Anytime Cristie Schoen Codd whipped up a batch of her grandma’s crawfish étouffée – or shrimp créole, or any of the other Cajun-inspired dishes she learned growing up in Biloxi, Miss.– she always supersized her recipes. “I don’t think she knew how to make food for less than 80 people, because when she thought about sharing her table, it was with everybody,” says Julia Sachs, a close friend. And Cristie, who competed on Food Network Star in 2012 and was expecting her first baby – a girl to be named Skylar – in July, had found her perfect match in husband J.T. At Thanksgiving the couple rented out the local community center to host a feast open to all. “J.T. was so open and trusting with all kinds of people,” says Sachs.

That trust may have cost the Codds their lives. The day after relatives reported the couple missing on March 15, police in the tiny North Carolina town of Leicester arrested Robert Jason Owens, a 37-year-old handyman who had been working on the Codds’ property and had even attended their wedding last October. According to warrants released in the case, Owens— –ho has been charged with two counts of first-degree murder and the murder of an unborn child – told police he “stored and destroyed” the bodies of Cristie, 38, and J.T., 45, at his property a mile from their home, where authorities said they found human remains in a woodstove.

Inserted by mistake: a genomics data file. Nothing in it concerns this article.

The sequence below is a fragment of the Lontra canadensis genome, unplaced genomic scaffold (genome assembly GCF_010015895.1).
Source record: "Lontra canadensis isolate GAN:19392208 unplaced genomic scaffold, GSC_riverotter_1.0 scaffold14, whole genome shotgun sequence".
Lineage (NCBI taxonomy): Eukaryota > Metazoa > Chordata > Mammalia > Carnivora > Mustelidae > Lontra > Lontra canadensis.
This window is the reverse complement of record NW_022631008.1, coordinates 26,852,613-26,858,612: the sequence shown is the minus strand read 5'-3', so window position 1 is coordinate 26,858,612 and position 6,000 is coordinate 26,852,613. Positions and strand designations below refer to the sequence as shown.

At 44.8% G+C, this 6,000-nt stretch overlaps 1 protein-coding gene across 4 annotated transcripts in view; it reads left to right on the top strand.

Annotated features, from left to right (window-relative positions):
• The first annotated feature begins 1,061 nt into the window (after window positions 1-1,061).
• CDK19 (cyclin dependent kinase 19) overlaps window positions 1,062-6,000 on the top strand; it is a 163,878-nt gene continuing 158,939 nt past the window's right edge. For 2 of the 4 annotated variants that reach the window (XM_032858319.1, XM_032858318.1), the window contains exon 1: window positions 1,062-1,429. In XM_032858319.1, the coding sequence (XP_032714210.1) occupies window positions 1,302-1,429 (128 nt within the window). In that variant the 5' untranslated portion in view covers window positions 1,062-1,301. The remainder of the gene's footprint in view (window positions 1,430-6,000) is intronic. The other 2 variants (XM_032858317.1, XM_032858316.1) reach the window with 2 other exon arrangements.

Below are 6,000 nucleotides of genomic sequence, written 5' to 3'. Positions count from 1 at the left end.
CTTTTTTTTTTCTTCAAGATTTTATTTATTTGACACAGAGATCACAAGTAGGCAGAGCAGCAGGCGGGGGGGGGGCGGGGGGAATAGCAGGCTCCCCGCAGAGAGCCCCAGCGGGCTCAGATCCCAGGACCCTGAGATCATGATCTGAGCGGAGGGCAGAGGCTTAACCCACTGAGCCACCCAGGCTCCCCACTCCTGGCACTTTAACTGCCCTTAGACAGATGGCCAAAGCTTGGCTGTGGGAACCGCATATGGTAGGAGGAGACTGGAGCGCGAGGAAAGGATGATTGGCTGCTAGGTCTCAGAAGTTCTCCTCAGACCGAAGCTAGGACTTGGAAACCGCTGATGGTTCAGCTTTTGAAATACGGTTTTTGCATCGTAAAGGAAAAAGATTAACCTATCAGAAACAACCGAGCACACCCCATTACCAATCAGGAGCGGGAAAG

The warrants also revealed that J.T., who worked as a film and TV production grip, was killed when he was struck by his 2008 Dodge Ram pickup while Owens was at the wheel. (Investigators have not shared a motive or Cristie’s cause of death; at press time Owens had not yet entered a plea.)

For friends of the bighearted parents-to-be, the loss is profound. Spending time with the pair “was like being around the sun,” says pal Perry Sachs. “They had so much love for the world.” With a shared passion for adventure and the outdoors, the couple had left behind their busy lives in California – where Cristie had worked as a caterer and actress – to settle on a lush, 36-acre property with a fixer-upper house and pursue their dreams of running a hydroponic farm and café and raising a family. “She was ready to have her baby and run the farm,” says Dirk Long, Cristie’s partner in Tree Hugger Catering, which served on-location food for Hollywood films.

Cristie’s father had begun building a crib, J.T. was cleaning out a room for the nursery, and Cristie “was already stocking up and pressing baby clothes,” Long says. “She was totally organized and just so excited.”

The couple hired Owens – also a person of interest in a 2000 missing persons case (see box) – to help renovate their property and gave him some $7,000 to set up his own business. “J.T. was always trying to help the guy who was down on his luck,” says Long. “I said, ‘You can’t do that in the mountains of western North Carolina.’ My opinion is that [Owens] probably asked for more money and Cristie put her foot down.”

Now their loved ones are left to imagine what might have been. “This town was supposed to be the kind of place that accepted their generosity, where they could sit on the porch and enjoy a quiet cup of coffee,” says friend Lynne Mishele. “That was stolen from them – and their baby girl.”

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